I checked in with the Educated Grandparent, a site that's on my blogroll. The two women who write it--both grandparents and social workers --recently posted on a topic that is a hot button issue for many of us with grown children (and grandchildren as well): the invasiveness of social media activity, or as they put it "the technological world of internet, Android phones, iPads and instant gratification."
In a post they title Help! Help! Our Children Are Drowning in Technology, their worry is that "we're living in a world of virtual reality. It separates parents from children and us from each other. Talk TO me, not AT me. We definitely do things faster but not better. The internet, with its Facebook and blogs, is supposed to unite us but it really isolates us."
It's especially frustrating for those of us of a generation that expects visitors--our grown children, our grandchildren--to chat with us when they're sitting at our kitchen table.The Gameboy should be stored in the backpack; the cellphone set on mute--unless we want to let them play a game on our cellphone with us. Competitive BrickBreaker, anyone?
And yet, though our sense of social interaction demands eye to eye contact, we need our visitors to keep us up to date on the new tools. We can complain all we want about how unsatisfying a virtual Facebook friend is and how limiting twitter communication is, but personally, I also feel a need to be with it. I have a nephew who's in college. I can email him all I want and never get an answer. I can call him on his cell phone and reach a dead end. But if I text him, a reply comes right back at me. That's the way of their world.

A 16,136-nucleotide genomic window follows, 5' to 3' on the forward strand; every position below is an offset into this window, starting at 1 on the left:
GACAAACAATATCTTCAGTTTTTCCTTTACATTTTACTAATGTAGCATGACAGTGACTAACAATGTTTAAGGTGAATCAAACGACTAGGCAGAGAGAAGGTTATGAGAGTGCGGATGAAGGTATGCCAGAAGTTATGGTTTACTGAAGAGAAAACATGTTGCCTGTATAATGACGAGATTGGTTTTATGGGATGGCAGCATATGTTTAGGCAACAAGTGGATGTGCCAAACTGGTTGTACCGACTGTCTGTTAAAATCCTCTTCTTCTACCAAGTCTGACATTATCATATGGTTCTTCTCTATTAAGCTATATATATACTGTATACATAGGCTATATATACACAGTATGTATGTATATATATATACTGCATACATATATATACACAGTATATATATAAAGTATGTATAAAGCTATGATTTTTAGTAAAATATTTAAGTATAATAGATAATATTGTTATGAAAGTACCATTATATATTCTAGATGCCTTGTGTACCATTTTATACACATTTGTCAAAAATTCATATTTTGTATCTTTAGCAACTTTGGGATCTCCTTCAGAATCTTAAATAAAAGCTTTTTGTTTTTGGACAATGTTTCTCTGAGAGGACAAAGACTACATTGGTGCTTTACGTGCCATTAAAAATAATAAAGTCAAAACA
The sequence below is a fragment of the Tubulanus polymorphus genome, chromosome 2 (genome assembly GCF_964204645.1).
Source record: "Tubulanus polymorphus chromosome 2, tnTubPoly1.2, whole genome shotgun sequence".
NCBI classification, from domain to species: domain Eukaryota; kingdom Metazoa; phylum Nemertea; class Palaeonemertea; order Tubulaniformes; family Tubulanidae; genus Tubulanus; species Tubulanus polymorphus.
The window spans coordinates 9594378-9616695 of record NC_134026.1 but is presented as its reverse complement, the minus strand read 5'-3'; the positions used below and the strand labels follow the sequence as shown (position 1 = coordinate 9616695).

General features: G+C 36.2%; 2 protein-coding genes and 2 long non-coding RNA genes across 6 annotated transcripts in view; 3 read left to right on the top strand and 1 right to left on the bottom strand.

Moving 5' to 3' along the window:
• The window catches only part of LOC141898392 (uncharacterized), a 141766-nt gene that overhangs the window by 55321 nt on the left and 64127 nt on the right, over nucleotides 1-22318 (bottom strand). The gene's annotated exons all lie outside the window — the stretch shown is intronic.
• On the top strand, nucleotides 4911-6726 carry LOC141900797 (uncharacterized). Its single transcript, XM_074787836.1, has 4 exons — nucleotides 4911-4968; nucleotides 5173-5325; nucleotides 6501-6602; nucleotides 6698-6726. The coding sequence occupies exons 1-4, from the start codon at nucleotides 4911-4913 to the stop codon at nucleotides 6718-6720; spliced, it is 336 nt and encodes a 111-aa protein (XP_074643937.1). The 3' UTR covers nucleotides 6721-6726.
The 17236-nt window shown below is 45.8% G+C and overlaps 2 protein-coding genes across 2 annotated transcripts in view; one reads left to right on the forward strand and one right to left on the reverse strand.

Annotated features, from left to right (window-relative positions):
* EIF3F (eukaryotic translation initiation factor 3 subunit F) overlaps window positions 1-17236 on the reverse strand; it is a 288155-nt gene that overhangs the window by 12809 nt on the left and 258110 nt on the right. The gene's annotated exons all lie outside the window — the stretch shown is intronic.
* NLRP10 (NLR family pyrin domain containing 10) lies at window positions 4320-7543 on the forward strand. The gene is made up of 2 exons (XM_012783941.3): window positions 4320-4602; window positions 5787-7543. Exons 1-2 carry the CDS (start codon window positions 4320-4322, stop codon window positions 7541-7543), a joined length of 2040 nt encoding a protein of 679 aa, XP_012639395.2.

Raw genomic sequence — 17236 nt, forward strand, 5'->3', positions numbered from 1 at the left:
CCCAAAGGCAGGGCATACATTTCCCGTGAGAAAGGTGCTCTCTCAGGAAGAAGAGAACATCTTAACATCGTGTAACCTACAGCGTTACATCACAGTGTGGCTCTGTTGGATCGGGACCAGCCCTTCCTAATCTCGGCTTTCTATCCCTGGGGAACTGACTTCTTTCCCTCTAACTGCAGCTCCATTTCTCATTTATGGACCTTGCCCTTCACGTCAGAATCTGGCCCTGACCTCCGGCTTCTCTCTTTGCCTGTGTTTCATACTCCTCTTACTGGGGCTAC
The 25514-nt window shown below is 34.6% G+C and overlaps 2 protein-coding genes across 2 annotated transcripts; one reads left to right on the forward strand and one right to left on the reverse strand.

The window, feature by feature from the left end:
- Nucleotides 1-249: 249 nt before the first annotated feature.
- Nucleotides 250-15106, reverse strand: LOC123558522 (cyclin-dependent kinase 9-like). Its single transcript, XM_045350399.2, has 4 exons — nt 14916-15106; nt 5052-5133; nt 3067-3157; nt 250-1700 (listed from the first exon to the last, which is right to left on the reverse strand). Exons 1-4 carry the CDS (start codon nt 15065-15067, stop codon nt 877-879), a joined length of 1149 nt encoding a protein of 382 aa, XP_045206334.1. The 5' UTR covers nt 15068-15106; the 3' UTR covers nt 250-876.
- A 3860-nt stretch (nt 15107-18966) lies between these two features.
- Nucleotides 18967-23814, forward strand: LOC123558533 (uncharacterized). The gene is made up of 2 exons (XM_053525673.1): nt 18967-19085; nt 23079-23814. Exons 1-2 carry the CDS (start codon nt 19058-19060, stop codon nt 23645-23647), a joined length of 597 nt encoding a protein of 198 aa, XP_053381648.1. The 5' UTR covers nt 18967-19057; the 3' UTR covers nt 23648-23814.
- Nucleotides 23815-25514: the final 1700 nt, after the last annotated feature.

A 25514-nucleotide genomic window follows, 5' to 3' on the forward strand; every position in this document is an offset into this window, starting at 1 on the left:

So we can joke, complain and even sit back and marvel at the silliness of some smart phone apps, but they are part of our children's reality. Do we lose communication with them if we cut ourselves off from the technology?
Educated Grandparent ends with a wonderful little anecdote, one that makes you wonder what the point of keeping up is. "A friend of ours just bought a brand new smartphone," they write. "He showed us all its tricks and then said, “Look at this!” He typed in the name of our restaurant ...and sure enough, there it was on the screen of his phone. “Isn't this the greatest thing you've ever seen?” he gloated, “This is right where we are.” The only problem was we already knew where we were."
Yes we do. But the frustrating thing is that where we are is not where the world is going. Do we also need to adapt to move forward in our grown- and grand children's wake?